By Philip R. Devlin.
(Dec. 18, 2018) — Since 2018 is the centennial anniversary of the end of World War I, there have been many retrospective looks at the war; however, few can match the movie that I saw Monday–“They Shall Not Grow Old.” The talented New Zealand filmmaker, Peter Jackson, directed the movie. Jackson appears for several minutes at the beginning of the movie to explain the project; additionally, he appears after the credits roll at the end to demonstrate the truly extraordinary uses of technology that he and his team employed in making the movie. His elucidation of the hows and whys of the movie is truly extraordinary and will revolutionize documentary film making. We also learn that this project had a personal angle for Jackson, as his grandfather had fought in the war and was wounded several times– wounds that eventually would take his life. The level of care and detail that goes into this film reflects his personal interest in the project.
Jackson and his team used hundreds of hours of original films shot by hand-cranked movie cameras in WWI and hundreds of hours of audio interviews of British veterans of WWI. They edited them to combine into a 2-hour- plus tour de force of what it was like to be a soldier in the trenches of World War I. The result is amazing. None of those original films had sound, so Jackson employed forensic lip readers to determine what the soldiers were saying and then cleverly dubbed those words into the original films; furthermore, those films were scrubbed, restored, and the film speed was changed to the “normal” speed of 24 frames per second. Some archived films that were way too dark or over exposed were also brought back to life and to full clarity. Imagine the thousands of hours that must have gone into matching audio clips from veterans of the war to the film clips and stills to make the film flow as it does! Talk about a Herculean task! The result is stunning. It is like going into H.G. Wells’s time machine and going to the Western Front yourself, an experience enhanced by the fact that the movie is available in some theaters in 3D. If you had a relative who fought in this war (as I did), then this is what you want to see to understand what trench warfare was like.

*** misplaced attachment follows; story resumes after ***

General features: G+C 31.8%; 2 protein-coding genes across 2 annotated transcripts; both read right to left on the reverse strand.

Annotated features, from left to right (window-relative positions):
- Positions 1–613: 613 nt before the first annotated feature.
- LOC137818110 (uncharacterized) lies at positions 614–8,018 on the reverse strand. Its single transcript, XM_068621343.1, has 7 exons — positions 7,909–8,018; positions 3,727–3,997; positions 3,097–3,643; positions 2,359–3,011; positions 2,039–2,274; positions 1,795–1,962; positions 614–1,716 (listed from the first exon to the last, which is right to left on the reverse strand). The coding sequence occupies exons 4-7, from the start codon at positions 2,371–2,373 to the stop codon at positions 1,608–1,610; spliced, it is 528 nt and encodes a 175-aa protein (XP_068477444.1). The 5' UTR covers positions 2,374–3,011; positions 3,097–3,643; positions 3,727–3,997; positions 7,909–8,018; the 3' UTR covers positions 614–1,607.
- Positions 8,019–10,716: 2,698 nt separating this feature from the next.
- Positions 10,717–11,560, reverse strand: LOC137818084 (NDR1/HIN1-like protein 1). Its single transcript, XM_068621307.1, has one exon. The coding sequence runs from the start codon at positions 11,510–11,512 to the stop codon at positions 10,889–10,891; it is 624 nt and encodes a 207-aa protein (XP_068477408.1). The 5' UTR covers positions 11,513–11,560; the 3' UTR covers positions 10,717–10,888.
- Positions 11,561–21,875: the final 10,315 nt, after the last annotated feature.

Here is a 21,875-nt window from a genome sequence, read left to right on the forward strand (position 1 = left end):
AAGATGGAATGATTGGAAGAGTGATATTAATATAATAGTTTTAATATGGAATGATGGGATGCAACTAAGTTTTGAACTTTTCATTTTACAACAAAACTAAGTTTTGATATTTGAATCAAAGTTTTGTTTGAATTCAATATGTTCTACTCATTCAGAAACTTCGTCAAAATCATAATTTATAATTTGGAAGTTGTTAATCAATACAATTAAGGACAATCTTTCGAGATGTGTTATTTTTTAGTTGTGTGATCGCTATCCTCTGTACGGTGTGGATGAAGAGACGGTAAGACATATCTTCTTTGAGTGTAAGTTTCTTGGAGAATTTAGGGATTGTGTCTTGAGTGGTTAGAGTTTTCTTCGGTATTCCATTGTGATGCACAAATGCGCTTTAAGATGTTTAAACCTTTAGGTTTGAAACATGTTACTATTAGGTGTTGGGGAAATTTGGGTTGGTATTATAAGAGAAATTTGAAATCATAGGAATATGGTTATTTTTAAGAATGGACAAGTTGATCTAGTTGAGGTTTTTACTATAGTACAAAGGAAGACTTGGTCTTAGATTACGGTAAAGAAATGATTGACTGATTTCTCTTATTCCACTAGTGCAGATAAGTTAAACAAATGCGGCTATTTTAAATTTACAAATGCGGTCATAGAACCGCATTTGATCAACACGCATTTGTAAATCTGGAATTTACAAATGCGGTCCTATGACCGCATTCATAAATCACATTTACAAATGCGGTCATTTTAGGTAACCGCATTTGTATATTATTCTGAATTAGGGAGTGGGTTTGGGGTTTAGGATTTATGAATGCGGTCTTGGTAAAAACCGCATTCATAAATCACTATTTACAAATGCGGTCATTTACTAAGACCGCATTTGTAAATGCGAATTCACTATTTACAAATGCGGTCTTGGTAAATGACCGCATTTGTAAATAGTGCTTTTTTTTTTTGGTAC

The film’s title is undoubtedly derived from the English poet Laurence Binyon’s poem “For the Fallen,” written in 1914:
“They went with songs to the battle; they were young.
Straight of limb, true of eye, steady and aglow.
They were staunch to the end against odds uncounted;
They fell with their faces to the foe.
They shall grow not old, as we that are left grow old:
Age shall not weary them, nor the years condemn.
At the going down of the sun and in the morning,
We will remember them.”